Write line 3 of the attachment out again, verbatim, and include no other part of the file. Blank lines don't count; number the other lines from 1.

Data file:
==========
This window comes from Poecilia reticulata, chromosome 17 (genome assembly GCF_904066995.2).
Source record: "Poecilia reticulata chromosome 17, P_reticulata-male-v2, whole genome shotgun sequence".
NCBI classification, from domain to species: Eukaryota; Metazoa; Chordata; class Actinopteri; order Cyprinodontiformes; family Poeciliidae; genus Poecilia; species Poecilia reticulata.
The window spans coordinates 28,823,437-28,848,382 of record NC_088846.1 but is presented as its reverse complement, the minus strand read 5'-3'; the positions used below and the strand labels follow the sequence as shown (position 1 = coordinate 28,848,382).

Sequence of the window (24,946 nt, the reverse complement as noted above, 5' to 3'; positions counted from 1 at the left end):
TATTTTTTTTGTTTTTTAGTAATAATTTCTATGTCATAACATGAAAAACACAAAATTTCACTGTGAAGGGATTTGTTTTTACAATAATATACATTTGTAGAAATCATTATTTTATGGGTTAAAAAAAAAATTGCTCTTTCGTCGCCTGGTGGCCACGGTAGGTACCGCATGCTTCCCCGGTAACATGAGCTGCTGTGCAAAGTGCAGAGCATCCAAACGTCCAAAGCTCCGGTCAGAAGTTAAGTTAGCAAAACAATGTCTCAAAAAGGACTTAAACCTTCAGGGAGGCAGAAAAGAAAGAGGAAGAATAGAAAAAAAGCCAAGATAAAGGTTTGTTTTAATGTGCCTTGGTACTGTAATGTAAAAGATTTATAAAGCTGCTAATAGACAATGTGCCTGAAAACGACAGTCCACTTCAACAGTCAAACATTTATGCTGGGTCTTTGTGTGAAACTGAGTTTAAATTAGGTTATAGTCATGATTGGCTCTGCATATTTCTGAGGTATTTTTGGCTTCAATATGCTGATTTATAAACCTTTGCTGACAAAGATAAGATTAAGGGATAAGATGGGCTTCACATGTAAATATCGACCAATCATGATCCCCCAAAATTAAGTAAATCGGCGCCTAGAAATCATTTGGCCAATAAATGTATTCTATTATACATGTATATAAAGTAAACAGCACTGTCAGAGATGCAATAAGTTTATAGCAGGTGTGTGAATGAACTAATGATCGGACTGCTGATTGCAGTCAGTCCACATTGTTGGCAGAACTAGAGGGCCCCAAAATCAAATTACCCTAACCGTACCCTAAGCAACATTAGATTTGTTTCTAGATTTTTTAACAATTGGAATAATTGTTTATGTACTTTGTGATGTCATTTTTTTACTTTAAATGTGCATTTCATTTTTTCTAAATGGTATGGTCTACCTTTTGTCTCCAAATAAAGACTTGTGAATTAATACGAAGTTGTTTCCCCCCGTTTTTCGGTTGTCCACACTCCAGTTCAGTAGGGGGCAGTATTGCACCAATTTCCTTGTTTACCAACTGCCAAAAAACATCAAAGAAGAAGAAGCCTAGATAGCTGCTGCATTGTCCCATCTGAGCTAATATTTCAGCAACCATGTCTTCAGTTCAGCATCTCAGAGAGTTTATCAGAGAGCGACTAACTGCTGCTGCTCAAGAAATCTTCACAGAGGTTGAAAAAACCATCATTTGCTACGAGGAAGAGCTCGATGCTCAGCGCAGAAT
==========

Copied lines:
NCBI classification, from domain to species: Eukaryota; Metazoa; Chordata; class Actinopteri; order Cyprinodontiformes; family Poeciliidae; genus Poecilia; species Poecilia reticulata.